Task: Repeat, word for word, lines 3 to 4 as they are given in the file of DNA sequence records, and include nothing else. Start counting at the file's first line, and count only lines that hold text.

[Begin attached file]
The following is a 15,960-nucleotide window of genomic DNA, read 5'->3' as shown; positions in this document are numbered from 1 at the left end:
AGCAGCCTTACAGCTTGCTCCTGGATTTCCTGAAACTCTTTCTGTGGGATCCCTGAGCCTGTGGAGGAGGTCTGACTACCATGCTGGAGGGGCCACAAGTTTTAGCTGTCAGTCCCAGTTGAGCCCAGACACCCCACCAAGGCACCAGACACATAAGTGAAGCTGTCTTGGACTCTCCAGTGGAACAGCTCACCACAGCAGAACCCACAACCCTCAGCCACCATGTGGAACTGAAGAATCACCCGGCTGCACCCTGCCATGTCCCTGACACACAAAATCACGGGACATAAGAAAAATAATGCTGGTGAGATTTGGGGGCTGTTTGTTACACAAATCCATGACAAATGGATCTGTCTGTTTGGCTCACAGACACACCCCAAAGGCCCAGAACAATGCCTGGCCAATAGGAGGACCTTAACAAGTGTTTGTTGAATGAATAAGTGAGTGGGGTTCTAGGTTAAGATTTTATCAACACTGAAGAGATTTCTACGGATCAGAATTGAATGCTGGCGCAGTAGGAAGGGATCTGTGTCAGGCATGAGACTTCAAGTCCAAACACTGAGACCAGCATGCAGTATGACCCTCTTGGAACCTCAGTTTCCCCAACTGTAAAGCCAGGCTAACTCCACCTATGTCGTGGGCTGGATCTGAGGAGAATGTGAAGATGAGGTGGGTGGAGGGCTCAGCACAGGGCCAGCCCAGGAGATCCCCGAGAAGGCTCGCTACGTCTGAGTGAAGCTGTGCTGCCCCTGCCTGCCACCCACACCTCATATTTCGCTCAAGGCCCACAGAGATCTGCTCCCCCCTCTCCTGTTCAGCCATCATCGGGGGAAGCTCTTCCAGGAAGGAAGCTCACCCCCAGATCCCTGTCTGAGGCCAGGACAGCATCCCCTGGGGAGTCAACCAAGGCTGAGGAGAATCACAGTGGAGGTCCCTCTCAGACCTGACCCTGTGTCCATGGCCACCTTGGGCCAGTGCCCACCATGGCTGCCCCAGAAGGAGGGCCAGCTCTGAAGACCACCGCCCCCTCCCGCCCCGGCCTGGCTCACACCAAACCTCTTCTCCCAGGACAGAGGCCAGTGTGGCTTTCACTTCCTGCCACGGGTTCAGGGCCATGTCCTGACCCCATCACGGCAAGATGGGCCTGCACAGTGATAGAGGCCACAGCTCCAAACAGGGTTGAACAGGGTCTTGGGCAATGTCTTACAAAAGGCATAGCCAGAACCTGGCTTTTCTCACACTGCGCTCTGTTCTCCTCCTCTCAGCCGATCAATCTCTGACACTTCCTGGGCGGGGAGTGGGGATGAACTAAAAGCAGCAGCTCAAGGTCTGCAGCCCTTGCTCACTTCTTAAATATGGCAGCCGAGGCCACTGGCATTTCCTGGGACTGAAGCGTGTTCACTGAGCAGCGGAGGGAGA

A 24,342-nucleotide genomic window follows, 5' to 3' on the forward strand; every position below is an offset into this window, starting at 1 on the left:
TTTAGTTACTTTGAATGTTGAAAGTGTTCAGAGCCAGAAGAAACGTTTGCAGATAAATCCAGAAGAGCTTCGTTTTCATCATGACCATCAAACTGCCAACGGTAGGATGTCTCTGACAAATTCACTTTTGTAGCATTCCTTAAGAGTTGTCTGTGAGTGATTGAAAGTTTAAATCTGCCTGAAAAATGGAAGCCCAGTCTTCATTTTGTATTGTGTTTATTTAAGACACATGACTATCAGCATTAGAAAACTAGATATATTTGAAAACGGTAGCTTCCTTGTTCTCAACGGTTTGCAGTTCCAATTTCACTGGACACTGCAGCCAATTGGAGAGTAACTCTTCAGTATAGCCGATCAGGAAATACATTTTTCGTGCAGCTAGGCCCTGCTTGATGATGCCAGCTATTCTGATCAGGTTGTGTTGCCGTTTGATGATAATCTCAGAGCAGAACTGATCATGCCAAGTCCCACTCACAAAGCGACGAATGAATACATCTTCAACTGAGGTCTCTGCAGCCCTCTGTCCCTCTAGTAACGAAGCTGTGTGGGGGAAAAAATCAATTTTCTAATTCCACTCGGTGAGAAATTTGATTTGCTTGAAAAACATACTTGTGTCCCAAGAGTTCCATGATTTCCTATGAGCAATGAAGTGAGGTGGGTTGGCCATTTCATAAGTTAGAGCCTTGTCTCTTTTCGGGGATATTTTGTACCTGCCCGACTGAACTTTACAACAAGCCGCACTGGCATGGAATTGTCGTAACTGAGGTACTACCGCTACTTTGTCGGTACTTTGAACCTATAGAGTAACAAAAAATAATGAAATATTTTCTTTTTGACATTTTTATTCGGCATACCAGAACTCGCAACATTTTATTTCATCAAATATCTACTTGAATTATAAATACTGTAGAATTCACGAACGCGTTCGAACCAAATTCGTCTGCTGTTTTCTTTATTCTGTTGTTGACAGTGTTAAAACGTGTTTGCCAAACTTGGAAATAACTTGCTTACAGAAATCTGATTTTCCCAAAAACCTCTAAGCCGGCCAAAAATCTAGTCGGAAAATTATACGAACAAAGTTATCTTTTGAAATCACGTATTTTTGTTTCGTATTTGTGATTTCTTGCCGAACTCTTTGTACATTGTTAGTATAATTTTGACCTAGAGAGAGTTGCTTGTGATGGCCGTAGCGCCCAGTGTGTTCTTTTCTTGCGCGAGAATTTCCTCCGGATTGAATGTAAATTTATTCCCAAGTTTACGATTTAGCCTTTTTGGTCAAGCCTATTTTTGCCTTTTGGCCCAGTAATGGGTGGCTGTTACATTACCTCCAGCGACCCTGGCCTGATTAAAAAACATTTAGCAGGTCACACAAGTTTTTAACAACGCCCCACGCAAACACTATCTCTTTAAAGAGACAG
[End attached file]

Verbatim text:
A 24,342-nucleotide genomic window follows, 5' to 3' on the forward strand; every position below is an offset into this window, starting at 1 on the left:
TTTAGTTACTTTGAATGTTGAAAGTGTTCAGAGCCAGAAGAAACGTTTGCAGATAAATCCAGAAGAGCTTCGTTTTCATCATGACCATCAAACTGCCAACGGTAGGATGTCTCTGACAAATTCACTTTTGTAGCATTCCTTAAGAGTTGTCTGTGAGTGATTGAAAGTTTAAATCTGCCTGAAAAATGGAAGCCCAGTCTTCATTTTGTATTGTGTTTATTTAAGACACATGACTATCAGCATTAGAAAACTAGATATATTTGAAAACGGTAGCTTCCTTGTTCTCAACGGTTTGCAGTTCCAATTTCACTGGACACTGCAGCCAATTGGAGAGTAACTCTTCAGTATAGCCGATCAGGAAATACATTTTTCGTGCAGCTAGGCCCTGCTTGATGATGCCAGCTATTCTGATCAGGTTGTGTTGCCGTTTGATGATAATCTCAGAGCAGAACTGATCATGCCAAGTCCCACTCACAAAGCGACGAATGAATACATCTTCAACTGAGGTCTCTGCAGCCCTCTGTCCCTCTAGTAACGAAGCTGTGTGGGGGAAAAAATCAATTTTCTAATTCCACTCGGTGAGAAATTTGATTTGCTTGAAAAACATACTTGTGTCCCAAGAGTTCCATGATTTCCTATGAGCAATGAAGTGAGGTGGGTTGGCCATTTCATAAGTTAGAGCCTTGTCTCTTTTCGGGGATATTTTGTACCTGCCCGACTGAACTTTACAACAAGCCGCACTGGCATGGAATTGTCGTAACTGAGGTACTACCGCTACTTTGTCGGTACTTTGAACCTATAGAGTAACAAAAAATAATGAAATATTTTCTTTTTGACATTTTTATTCGGCATACCAGAACTCGCAACATTTTATTTCATCAAATATCTACTTGAATTATAAATACTGTAGAATTCACGAACGCGTTCGAACCAAATTCGTCTGCTGTTTTCTTTATTCTGTTGTTGACAGTGTTAAAACGTGTTTGCCAAACTTGGAAATAACTTGCTTACAGAAATCTGATTTTCCCAAAAACCTCTAAGCCGGCCAAAAATCTAGTCGGAAAATTATACGAACAAAGTTATCTTTTGAAATCACGTATTTTTGTTTCGTATTTGTGATTTCTTGCCGAACTCTTTGTACATTGTTAGTATAATTTTGACCTAGAGAGAGTTGCTTGTGATGGCCGTAGCGCCCAGTGTGTTCTTTTCTTGCGCGAGAATTTCCTCCGGATTGAATGTAAATTTATTCCCAAGTTTACGATTTAGCCTTTTTGGTCAAGCCTATTTTTGCCTTTTGGCCCAGTAATGGGTGGCTGTTACATTACCTCCAGCGACCCTGGCCTGATTAAAAAACATTTAGCAGGTCACACAAGTTTTTAACAACGCCCCACGCAAACACTATCTCTTTAAAGAGACAG